The National Park Service (NPS) works servicewide with federal, state, and local public health authorities closely monitoring the COVID-19 pandemic. We operate on a park-by-park basis. Based on guidance from the White House, Centers for Disease Control and Prevention (CDC), and state and local public health authorities, access to the park is as follows:
Open: 40 miles of hiking trails, historic buildings, visitor center with 10 person limit, and all restrooms.
Closed: historic mansion due to contracting schedule.
While visitors enjoy the listed areas, we continue to monitor and adjust operations. When recreating, please follow local area health orders, practice Leave No Trace principles, and avoid crowding and high-risk outdoor activities.
Face masks required inside buildings. The federal government and Kansas Governor Kelly require wearing face masks inside buildings. CDC offers guidance to help people recreating in parks and open spaces prevent the spread of infectious diseases. Following these guidelines is highly recommended and greatly appreciated. We continue to monitor all park functions to ensure visitors adhere to CDC guidance for mitigating risks associated with the transmission of COVID-19 and take any additional steps necessary to protect public health.
Bison - Windmill Pasture is home to the preserve's bison herd. For the winter 2020 and 2021 the West Traps Pasture also houses bison, giving the animals more sustenance for the winter months. You are welcome to hike in Windmill Pasture, but please use caution in their vicinity. Do not attempt to pet or come in close contact with the bison. If the bison are on the trail, either hike far around the herd in the pasture or turn around. It is best to be proactive and avoid a dangerous situation. Bison are wild animals and will charge or defend themselves when feeling threatened. If your presence makes the animals move in any way or causes them to get up, you are too close. Do not run in the bison pasture as this movement sometimes excites the animals and may cause them to chase or charge.
Allow at least 100 yards between you and the herd. A tour map is available on site or by emailing us. The Davis Trail and lower portion of the Prairie Fire Loop Trail can be used to reach the Scenic Overlook without hiking through the bison pasture. Sometimes West Traps pasture (Davis Trail) is closed to allow for bison management practices. Check out the Alerts part of our website, as this is where the most current information is posted.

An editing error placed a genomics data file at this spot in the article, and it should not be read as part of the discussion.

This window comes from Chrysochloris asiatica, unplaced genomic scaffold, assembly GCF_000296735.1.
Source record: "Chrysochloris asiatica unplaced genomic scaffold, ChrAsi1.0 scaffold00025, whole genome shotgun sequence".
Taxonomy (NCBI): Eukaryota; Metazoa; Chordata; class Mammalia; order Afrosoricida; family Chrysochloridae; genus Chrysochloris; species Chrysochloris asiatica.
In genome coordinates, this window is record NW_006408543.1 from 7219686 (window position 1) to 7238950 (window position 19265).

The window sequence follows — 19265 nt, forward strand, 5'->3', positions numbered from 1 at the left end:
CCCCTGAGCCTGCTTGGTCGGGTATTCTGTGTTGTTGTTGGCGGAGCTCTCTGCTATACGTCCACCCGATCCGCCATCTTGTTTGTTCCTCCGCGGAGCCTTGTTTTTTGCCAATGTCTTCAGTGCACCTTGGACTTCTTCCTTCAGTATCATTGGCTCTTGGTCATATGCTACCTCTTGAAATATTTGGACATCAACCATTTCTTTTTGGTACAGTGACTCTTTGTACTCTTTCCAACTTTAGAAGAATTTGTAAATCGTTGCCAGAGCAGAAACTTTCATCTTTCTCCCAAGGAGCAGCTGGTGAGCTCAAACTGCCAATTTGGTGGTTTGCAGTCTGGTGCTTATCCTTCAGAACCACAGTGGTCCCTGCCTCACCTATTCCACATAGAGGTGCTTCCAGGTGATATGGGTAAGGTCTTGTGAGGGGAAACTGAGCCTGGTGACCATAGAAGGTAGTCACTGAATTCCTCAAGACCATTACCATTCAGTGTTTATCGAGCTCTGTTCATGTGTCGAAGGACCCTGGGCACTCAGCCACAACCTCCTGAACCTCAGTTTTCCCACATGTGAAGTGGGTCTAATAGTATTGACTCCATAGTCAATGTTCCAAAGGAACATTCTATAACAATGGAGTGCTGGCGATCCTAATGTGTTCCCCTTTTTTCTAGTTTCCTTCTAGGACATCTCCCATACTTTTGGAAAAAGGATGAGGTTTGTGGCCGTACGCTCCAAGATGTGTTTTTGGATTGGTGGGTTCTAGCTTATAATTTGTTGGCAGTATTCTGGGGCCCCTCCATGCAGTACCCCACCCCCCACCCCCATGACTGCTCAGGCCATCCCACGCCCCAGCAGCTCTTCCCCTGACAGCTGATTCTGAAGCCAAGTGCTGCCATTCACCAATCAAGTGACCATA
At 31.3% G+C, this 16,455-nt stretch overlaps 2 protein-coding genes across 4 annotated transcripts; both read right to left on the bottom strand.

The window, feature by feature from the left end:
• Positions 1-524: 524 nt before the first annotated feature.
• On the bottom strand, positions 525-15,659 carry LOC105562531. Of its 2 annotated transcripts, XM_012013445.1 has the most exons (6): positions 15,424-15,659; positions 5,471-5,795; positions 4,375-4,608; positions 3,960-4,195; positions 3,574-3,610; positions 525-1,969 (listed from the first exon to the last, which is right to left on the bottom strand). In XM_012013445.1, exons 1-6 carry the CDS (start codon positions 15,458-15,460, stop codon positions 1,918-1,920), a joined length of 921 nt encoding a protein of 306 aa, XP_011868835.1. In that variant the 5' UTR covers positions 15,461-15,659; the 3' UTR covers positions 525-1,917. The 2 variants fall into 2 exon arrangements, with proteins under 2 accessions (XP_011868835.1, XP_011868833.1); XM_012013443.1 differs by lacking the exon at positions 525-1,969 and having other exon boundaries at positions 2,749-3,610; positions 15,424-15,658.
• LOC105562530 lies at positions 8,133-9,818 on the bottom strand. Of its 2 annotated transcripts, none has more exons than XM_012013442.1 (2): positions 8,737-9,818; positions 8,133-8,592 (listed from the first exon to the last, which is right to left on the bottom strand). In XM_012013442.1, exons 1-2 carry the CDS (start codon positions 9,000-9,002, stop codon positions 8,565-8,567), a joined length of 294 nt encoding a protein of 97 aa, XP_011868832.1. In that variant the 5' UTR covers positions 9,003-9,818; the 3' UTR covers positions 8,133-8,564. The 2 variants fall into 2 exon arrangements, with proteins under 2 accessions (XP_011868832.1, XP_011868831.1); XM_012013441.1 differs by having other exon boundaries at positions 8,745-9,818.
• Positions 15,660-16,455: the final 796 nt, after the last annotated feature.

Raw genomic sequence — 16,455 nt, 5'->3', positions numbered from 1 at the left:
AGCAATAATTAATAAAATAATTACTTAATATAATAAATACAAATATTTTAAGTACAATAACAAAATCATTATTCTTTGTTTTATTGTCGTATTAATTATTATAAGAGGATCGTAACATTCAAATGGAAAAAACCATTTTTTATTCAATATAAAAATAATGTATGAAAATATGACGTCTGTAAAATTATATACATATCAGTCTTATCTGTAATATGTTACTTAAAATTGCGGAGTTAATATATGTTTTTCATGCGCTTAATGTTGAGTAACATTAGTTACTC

Visitor Opportunities - Self-guiding tours of the historic ranch building complex grounds are available daily via signage and cell phone tour. Tour numbers are posted on waysides around the historic buildings. The Lower Fox Creek one-room schoolhouse can be visited by either hiking the Southwind Nature Trail or by driving to the location. The school is open from June through December, but can be viewed through the windows in all seasons.
Daily Bus Tours are cancelled until further notice due to the social distance restrictions within an enclosed vehicle.Read the press release at the link above. A podcast has been posted of a bus tour and can be located here.
The Flint Hills National Scenic Byway along highway K-177 is a 47.2 mile drive with incredible views of the prairie landscape. A pull-over scenic overlook lies south of Cottonwood Falls with interpretive waysides about the tallgrass prairie. The byway takes you from Cassoday to Council Grove through the heart of the tallgrass prairie ecosystem of the Kansas Flint Hills.
Trails - Walking or touring the grounds of the historic structures remains open 24 hours and offers great opportunities for night sky viewing. Hiking or foot access along the over 40 miles of trails is the only means of access at this time. The trail system follows old ranch roads, none of which were developed or designated for accessibility. However, some of the trails are easier than others to traverse.
The Bottomland Nature Trail has the most gentle of slopes found in the preserve. Inquire at the Visitor Center for trail conditions to self-evaluate individual motorized devices such as wheelchair or electric carts to address accessibility needs, understanding that none of the trails/gravel roads meet ADA requirements at this time.